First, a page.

We have lost 90 per cent of our wetlands in the last 100 years, and so we are a far drier nation now than we once were. Wildlife rich wet meadows, reedbeds, fens, peat bogs, alder carr, and beaver-created wetlands used to be widespread, absorbing winter rains like a sponge and topping up summer’s struggling rivers and their underground aquifers. The ability to hold water in the landscape could help us cope with climatic extremes, whilst now we lurch from flood to drought and back again.
Retaining water in the landscape requires numerous things but there are two key aspects. We need to encourage landowners to create and restore wetlands, as a core contribution towards meeting the Environment Act’s habitat creation target. The Local Nature Recovery and Landscape Recovery tiers of the government’s new Environmental Land Management scheme (ELMs) provide a key opportunity for this. The options and advice available must support landowners in recreating these features, encouraging them to make space for water on their land. This includes providing support for formal beaver management groups that will see a much smoother path to the reintroduction of these vital ecosystem engineers.
Healthier soils can also play an important role in retaining more water. Capturing rainfall should not just be the preserve of wetlands. The soils that underpin the 70 per cent of the landscape which is farmed offer vast potential too. Research shows that 37 per cent of the UK’s water storage already lies in soils, a greater percentage than for waterbodies. Farmers unions recognise the threat that a lack of water poses to crops and livestock, but rather than increase abstraction from already-depleted rivers, we need to look at capturing and holding water in the landscape itself. Even in conventional farm systems, soil aeriation can help to reverse compaction, allowing water to infiltrate and ensuring sufficient soil moisture for germination, crop growth and forage production. Soil standards under the Sustainable Farming Incentive (SFI) could do more to encourage (or require) such measures. Regenerative agricultural practices, which improve soil structure and increase the content of soil organic matter, may allow soils to hold even more.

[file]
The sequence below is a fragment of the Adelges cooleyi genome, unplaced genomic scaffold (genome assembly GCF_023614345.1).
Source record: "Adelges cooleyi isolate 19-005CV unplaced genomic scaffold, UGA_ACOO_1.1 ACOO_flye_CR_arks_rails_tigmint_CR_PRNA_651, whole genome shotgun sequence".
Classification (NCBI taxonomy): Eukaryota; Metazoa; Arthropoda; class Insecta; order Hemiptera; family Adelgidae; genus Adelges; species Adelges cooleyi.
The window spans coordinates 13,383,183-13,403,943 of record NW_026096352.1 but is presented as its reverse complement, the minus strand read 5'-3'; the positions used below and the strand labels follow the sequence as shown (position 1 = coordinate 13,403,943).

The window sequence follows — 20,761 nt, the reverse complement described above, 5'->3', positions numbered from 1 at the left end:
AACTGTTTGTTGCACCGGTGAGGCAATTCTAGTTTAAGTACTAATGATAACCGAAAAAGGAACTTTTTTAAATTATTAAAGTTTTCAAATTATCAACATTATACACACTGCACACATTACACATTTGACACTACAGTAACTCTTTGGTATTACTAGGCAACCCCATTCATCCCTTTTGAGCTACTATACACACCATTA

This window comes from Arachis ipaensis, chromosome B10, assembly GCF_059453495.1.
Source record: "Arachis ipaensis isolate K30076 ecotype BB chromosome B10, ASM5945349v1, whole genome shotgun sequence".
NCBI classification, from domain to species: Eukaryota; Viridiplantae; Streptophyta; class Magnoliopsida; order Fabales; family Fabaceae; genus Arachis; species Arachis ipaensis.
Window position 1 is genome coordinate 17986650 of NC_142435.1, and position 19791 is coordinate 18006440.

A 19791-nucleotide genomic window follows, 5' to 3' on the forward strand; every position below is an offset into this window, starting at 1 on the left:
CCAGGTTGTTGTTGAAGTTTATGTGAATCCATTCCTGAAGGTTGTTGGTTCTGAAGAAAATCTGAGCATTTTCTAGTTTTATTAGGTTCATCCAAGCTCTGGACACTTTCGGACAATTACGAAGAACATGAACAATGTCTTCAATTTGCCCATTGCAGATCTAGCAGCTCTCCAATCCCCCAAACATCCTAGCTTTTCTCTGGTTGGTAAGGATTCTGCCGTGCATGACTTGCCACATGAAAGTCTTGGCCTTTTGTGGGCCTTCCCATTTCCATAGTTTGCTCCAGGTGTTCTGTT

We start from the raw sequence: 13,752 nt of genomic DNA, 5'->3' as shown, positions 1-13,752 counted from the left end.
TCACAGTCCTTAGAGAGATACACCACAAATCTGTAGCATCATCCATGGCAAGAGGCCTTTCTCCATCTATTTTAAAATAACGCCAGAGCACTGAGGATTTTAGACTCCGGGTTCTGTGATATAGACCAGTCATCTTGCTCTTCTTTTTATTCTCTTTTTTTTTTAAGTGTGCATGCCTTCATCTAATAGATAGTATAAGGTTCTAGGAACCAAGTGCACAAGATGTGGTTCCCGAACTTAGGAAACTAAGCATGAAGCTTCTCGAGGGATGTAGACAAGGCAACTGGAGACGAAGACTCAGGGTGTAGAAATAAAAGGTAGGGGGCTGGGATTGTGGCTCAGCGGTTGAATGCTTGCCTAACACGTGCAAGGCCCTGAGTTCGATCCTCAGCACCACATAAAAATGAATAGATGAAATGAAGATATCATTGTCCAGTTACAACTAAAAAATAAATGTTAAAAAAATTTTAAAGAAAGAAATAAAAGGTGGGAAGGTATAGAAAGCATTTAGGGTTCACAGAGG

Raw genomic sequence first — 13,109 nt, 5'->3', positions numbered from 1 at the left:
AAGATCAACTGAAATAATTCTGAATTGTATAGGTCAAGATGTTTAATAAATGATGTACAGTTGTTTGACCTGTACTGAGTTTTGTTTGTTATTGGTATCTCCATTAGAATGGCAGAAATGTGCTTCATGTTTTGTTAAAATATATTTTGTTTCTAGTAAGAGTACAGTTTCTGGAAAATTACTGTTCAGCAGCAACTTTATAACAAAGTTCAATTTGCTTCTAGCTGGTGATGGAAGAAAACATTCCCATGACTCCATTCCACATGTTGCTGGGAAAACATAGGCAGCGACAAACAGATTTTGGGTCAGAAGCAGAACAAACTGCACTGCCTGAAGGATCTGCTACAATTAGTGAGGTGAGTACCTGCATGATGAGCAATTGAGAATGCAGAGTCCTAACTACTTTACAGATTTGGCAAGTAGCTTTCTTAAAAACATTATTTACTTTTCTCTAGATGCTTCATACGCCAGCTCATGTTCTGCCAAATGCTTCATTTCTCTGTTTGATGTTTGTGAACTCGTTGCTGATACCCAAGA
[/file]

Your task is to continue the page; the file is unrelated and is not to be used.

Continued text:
The scale of the opportunity will vary geographically according to soil type, weather patterns and hydrological factors, but the opportunity should not be overlooked. And climate change will mean that the adoption of practices that enable improved soil water storage is not just an opportunity, but a necessity. Just as with the conversion to organic, there is an argument for financial support to help farmers make such a transition to more regenerative forms of agriculture.
We must shift our thinking so that water management is considered one of the key ‘public goods’ we provide through public money; this is an accepted argument when it comes to floods, but less so for droughts. For nature, farming and wider society to adapt to water scarcity, it’s in all our interests to hold water in the landscape.